Make life awesome

get cape, wear cape, fly

“Life gives us problems to solve or opportunities to blame.  It’s your choice,” echoed through the room.

The deep bass voice of Dr. Rupert Nacoste was a weapon that could make Morgan Freeman jealous.  For 4 months, Dr. Nacoste turned our lecture hall of 300 students into a theatre of social psychology, breaking the conventional professor – powerpoint love affair.  Dr. Nacoste preferred reciting poetry from the slave era or throw down spoken word that sent chills down our spines.

Today was like no other.  The lecture had me mesmerized, topping every one of the classes I’d experienced in the previous 4 years at university.  You see, Dr. Nacoste was obsessed with how people work, and he was a damn genius.  I sat mulling over his last phrase, with each word molding my reality in real time.

Life gives us problems to solve or opportunities to blame. 

You choose.

I firmly believe that perspective is an antidote for almost all the shitty situations life throws at us.  To do awesome things, we must overcome the unexpected and uncontrollable – it’s a part of the beautiful thing we call life.

Our future doctors must overcome the crapshoot of med school by applying to a silly number of schools.  For entrepreneurs, our chances of success – no matter the absurd hours we put in – is statistically a coin flip.  This isn’t because of a lack of effort, plenty of entrepreneurs work 100 hour weeks and fail.  Many times, everything has to work out just right to create success no matter how damn hard we try.

Hurricanes happen.  Houses burn down.  Busses aren’t on time.  Birds poop on our one suit before a big meeting.  We determine if these curve-balls are learning experiences or opportunities to complain.  They can fuel our fire or pull us down into the abyss of self-pity.  

Life gives us problems to solve or opportunities to blame. 

You choose.

Three years ago I worked as a door-to-door salesman, peddling educational encyclopedias and children’s books in the heat of the Texas summer.  It was a beautifully real experiment into the depths of how humanity treats one another.  Doors were slammed in my face with cuss words spat at me by people who didn’t even know my name.  There were also kind souls who would invite me into their homes to share dinner.

I heard “No” thousands of times, and every “No” was an opportunity to accept failure.  Throughout the entire epic endeavor, one technique helped me mentally survive the emotional upe and down of 80 hour work weeks.  It might help you too. 

When shitty things happened – because they always do – I asked myself the following questions:

     This (insert shitty situation) is good because…

Then,

     This is great because…

Then to finish it off…

     That was awesome.

It was a control on my filter for problems and opportunities.  Without this, sanity would have run away from me screaming in week 1.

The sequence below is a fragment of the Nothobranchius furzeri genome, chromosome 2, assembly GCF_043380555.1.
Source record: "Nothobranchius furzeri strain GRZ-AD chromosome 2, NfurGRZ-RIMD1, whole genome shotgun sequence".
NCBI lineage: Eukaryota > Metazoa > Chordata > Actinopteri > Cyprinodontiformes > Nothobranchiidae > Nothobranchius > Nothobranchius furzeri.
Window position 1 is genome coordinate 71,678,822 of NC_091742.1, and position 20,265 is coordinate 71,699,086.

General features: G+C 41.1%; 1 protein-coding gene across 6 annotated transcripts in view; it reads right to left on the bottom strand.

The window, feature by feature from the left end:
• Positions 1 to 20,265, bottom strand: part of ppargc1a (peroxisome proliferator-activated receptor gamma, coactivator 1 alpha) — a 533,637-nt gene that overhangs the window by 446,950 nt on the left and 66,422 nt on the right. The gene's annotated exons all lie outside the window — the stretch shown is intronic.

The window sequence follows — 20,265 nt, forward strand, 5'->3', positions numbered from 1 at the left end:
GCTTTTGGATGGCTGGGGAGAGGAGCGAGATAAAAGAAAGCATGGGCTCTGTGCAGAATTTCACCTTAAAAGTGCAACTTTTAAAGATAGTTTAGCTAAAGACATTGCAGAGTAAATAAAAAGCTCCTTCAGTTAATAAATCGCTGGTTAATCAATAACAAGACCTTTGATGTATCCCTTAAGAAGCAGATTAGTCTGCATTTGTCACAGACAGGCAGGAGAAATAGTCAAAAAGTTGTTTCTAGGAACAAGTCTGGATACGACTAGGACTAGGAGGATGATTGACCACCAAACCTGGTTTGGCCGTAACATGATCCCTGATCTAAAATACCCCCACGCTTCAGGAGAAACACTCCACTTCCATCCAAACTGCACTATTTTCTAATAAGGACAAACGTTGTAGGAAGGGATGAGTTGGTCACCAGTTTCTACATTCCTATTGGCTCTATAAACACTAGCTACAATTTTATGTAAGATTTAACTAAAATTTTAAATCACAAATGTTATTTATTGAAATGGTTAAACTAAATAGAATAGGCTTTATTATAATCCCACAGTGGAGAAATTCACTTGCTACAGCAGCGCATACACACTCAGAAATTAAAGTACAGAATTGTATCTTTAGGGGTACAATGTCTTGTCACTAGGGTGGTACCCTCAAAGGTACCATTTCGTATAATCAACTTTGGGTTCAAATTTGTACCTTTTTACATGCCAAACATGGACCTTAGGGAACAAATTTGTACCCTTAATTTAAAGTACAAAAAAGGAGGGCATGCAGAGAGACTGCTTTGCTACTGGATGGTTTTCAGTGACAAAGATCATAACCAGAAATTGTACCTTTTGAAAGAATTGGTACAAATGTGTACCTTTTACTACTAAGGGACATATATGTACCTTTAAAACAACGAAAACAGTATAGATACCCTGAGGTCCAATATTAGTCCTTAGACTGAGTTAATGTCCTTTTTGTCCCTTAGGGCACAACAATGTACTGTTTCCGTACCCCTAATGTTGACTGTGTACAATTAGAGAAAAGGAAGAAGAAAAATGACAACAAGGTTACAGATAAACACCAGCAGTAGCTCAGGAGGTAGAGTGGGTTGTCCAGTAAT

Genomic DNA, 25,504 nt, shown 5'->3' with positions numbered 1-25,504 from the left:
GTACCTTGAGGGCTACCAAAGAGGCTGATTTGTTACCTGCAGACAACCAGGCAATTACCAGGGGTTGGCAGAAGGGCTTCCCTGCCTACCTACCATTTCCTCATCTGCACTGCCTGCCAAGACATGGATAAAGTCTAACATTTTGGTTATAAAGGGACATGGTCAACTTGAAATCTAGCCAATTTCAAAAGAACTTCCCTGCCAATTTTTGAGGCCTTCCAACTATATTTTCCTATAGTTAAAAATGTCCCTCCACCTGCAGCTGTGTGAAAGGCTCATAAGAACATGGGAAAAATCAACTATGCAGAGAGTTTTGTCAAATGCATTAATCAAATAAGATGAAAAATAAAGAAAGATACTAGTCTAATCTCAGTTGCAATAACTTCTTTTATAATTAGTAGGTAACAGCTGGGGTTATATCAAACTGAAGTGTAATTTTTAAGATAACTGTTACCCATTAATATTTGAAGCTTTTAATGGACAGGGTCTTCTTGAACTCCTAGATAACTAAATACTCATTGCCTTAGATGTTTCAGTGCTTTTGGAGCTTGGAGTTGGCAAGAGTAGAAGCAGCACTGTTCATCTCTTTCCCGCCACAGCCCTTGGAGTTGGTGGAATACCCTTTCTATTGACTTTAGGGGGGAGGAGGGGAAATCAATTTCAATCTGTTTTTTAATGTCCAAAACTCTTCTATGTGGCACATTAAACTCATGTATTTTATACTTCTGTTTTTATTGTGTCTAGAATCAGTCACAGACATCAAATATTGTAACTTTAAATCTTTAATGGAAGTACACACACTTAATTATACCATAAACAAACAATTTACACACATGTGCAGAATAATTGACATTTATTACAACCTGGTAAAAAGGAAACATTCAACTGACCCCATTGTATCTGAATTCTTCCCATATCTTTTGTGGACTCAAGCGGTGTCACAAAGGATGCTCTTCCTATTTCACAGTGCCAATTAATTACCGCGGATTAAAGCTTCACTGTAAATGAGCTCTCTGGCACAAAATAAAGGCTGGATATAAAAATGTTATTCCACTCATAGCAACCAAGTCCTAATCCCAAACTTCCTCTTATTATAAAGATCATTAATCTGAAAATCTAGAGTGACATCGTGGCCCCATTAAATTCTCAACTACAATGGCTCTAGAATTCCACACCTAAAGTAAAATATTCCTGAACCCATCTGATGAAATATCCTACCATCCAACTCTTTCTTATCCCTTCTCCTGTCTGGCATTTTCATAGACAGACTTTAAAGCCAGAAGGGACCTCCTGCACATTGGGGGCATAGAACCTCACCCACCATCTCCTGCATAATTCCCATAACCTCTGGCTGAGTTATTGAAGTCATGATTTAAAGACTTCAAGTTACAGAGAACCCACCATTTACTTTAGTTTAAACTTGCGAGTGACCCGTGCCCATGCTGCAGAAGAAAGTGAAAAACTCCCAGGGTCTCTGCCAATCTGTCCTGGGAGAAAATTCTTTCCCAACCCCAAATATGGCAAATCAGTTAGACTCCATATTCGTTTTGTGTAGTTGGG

My life was a cartoon.  Most people in the company drove cars; I rode a pink bicycle with streamers gifted to me by a family on day 2.  Twice I worked for 14 hours straight without making a dime. I even got kicked out of a town by a man with a revolver and a white moustache.  Imagine coming home from work after a 14 hour Tuesday to tell your co-workers that a Texan town legally banned you from returning.

(Sidenote, I’m happy to tell the whole story to anyone that asks.  It’s pretty epic and I did nothing immoral, dangerous, or stinky.  My only crime was being in the crosshairs of a homeowner’s association president that was practicing for her upcoming auditions to Jerry Springer.)

Every single time the proverbial shit hit the fan, it was awesome.  Absurd, cartoon worthy situations became opportunities to laugh and learn – regardless of whether the culprit was failure or bad luck.

So next time you get kicked out of a town, think:

     This is good because…  I now have an epic story to tell if I ever do standup comedy.

     This is great because…  my tolerance for crazy people just went up by 10.

     That was awesome.

Try to not laugh afterward too.  Confidently pronouncing “this is awesome” after being kicked out of a town is straight up silly, but I love it.  Nothing really phases me after that absurd soap-opera-esque turn of events.  All of a sudden, anything less crazy than being kicked out of a town becomes cake to overcome.

Go forth!  Turn shitty situations into gold.  It’s fun to inject a little rebellious awesome into the problems life throws at us.

Life gives us problems to solve or opportunities to blame. 

You choose.

Make life awesome.

Written with Love,

Kevin

PS. If you believe in making life awesome and like this writing, join our movement for a weekly dose of awesome in your inbox (to your left)!

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